If your patients were asked how they feel about having to wait for their healthcare provider, what would they say? Whether in person during appointments or on the phone, do they feel like they spend a lot of time waiting? An Intrado survey of 1,036 adults and 317 healthcare providers in the U.S. revealed that 83 percent of patients believe healthcare organizations are more likely than other companies to run late or to keep them waiting.
Here are some points to consider about patient wait times:
- Many patients feel like healthcare waits are excessive, but providers may not see it. According to West’s survey, only around four in ten healthcare providers (42%) say that healthcare professionals run late more frequently than service providers in other industries—a far cry from the more than eight in ten patients who feel this way.
- There is a connection between patient satisfaction and wait times. Eighty-four percent of patients feel wait times negatively impact the overall patient experience.
- Patients won’t stand for excessive waiting. Nearly one in three patients have left a doctor’s office because of a long wait.
- When patients get tired of waiting, they may switch healthcare providers. One in five patients has switched doctors because they felt wait times were too long.
- For patients, calling a healthcare provider often results in waiting. Intrado’s study found that more than half (53%) of patients say they have been put on hold either for a long time or without a callback option.
A Washington Post article about the psychology of waiting proposes that “how people feel when they wait in line often matters a lot more than the duration of the wait.” When you consider that a lot of people waiting for healthcare providers are sick, in pain or just generally not feeling very well, it is easy to see why a wait time that doctors see as acceptable may feel overwhelming to patients.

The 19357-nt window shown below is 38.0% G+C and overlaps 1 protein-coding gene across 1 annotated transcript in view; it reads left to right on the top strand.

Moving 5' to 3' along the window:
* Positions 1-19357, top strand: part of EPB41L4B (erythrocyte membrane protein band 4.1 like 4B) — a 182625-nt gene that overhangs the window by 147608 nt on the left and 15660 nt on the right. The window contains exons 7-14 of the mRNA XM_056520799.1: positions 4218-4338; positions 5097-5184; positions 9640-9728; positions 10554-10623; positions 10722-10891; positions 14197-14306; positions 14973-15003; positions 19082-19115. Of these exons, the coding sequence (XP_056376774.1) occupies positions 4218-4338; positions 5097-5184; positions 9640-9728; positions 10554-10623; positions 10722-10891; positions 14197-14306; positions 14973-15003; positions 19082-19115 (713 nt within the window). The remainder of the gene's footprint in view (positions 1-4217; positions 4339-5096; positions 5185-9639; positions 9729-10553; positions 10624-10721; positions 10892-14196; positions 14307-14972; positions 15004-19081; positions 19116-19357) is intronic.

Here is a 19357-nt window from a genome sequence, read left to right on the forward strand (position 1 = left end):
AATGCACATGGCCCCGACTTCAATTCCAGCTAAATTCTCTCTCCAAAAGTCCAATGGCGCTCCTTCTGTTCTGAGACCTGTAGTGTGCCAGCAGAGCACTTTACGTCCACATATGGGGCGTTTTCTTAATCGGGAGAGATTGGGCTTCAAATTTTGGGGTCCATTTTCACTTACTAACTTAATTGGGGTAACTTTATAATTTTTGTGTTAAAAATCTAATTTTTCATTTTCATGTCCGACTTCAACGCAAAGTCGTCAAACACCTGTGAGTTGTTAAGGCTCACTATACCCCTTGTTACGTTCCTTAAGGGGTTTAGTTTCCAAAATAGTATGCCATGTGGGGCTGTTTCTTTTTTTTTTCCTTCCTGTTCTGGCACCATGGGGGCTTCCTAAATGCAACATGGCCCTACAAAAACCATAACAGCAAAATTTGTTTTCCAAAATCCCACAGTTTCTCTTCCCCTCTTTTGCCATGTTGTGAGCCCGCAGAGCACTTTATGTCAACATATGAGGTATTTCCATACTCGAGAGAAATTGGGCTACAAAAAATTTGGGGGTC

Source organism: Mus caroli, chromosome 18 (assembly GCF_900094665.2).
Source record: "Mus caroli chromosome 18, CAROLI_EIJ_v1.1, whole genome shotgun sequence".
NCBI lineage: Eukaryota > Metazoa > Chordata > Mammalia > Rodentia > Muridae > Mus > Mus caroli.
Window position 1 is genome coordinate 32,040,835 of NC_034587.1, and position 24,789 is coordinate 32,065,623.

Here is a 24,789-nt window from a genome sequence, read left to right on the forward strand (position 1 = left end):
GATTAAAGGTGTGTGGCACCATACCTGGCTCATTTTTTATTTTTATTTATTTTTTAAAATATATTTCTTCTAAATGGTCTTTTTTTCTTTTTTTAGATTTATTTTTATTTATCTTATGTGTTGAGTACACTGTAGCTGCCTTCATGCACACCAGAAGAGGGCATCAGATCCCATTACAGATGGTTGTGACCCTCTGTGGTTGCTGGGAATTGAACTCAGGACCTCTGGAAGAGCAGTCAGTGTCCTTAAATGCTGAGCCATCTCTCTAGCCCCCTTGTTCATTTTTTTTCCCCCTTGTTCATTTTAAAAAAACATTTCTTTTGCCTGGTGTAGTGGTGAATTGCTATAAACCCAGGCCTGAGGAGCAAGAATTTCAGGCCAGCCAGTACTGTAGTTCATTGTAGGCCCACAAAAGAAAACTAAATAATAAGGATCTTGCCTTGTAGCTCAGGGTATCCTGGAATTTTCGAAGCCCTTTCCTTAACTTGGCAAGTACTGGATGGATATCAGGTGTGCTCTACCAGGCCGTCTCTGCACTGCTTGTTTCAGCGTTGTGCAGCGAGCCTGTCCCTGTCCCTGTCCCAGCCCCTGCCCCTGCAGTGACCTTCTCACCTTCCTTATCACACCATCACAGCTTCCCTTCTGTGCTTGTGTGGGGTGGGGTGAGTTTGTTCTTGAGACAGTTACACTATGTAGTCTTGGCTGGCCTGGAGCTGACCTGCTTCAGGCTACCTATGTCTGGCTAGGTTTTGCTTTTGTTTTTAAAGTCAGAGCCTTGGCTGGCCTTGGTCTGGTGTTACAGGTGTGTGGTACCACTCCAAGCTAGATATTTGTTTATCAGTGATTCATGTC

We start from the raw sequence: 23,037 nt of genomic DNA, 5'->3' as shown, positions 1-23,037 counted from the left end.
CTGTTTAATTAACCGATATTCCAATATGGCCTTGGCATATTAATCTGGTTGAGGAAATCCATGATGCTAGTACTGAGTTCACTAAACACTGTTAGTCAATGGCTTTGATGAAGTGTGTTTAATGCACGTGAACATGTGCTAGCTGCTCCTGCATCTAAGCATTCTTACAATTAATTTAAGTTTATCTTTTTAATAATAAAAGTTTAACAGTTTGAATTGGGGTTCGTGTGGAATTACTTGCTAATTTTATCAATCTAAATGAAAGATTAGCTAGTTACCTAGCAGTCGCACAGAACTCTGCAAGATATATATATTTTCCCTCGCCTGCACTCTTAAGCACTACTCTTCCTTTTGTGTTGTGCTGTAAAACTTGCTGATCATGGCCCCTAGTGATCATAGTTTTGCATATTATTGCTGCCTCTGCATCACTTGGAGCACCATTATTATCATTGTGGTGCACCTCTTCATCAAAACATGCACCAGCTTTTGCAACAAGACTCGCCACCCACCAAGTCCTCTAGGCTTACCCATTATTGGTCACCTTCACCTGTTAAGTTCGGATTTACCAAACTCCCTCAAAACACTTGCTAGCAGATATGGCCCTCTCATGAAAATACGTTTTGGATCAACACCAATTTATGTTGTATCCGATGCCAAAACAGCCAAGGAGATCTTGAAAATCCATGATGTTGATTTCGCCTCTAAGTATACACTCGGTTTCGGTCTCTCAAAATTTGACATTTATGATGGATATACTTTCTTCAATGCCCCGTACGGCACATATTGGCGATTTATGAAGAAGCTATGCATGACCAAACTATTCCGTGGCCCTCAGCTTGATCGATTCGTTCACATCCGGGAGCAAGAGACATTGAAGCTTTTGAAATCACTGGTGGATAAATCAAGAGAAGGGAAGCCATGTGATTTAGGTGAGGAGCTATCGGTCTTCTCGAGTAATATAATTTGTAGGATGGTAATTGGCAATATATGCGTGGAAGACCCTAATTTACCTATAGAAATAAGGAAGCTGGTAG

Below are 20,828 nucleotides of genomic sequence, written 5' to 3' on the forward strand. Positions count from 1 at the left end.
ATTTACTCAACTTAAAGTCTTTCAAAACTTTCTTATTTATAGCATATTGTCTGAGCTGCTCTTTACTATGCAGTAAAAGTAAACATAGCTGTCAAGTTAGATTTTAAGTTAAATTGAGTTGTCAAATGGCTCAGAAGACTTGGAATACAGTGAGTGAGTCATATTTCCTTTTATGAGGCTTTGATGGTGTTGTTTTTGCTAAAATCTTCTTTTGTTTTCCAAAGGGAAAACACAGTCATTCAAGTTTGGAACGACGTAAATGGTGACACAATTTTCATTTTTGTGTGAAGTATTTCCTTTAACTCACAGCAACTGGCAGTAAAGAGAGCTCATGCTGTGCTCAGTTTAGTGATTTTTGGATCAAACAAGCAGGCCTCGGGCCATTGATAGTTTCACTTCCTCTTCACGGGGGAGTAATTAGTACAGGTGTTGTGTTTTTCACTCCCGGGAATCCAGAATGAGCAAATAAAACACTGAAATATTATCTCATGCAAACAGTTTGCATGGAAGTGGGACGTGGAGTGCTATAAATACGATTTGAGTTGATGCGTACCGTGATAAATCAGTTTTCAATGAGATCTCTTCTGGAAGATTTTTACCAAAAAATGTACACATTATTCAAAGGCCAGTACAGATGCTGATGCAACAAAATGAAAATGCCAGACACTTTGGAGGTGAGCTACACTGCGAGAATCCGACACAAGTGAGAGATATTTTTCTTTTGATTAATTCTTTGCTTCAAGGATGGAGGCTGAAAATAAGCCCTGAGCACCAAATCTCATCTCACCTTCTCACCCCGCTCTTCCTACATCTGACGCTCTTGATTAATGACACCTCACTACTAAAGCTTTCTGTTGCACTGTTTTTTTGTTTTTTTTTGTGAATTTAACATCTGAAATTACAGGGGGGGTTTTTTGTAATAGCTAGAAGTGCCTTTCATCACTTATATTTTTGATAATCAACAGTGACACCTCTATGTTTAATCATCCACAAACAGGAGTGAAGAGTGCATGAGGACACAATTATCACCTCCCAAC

Healthcare providers who want to minimize waiting and improve patients’ experiences can focus on reducing the number of times patients spend waiting during the appointments, as well as the number of times patients have to wait on hold when they call their provider. Here are two tips that can help providers keep waits to a minimum:
Patients want to be notified when there are delays that will impact their appointments. When providers are running behind schedule, teams can use their patient engagement technology to send automated messages to alert patients of delays so they can adjust their arrival time and avoid long waits.
Instead of asking patients to sit on hold, healthcare providers can offer callers the option to receive a callback so they don’t have to wait on the phone. This shows patients that their provider values their time and is similar to how other service industries handle long call wait times.
To learn more about how healthcare providers and organizations can reduce wait times, or at least minimize frustration over wait times, download When Patients Are Waiting, Communication Is Key.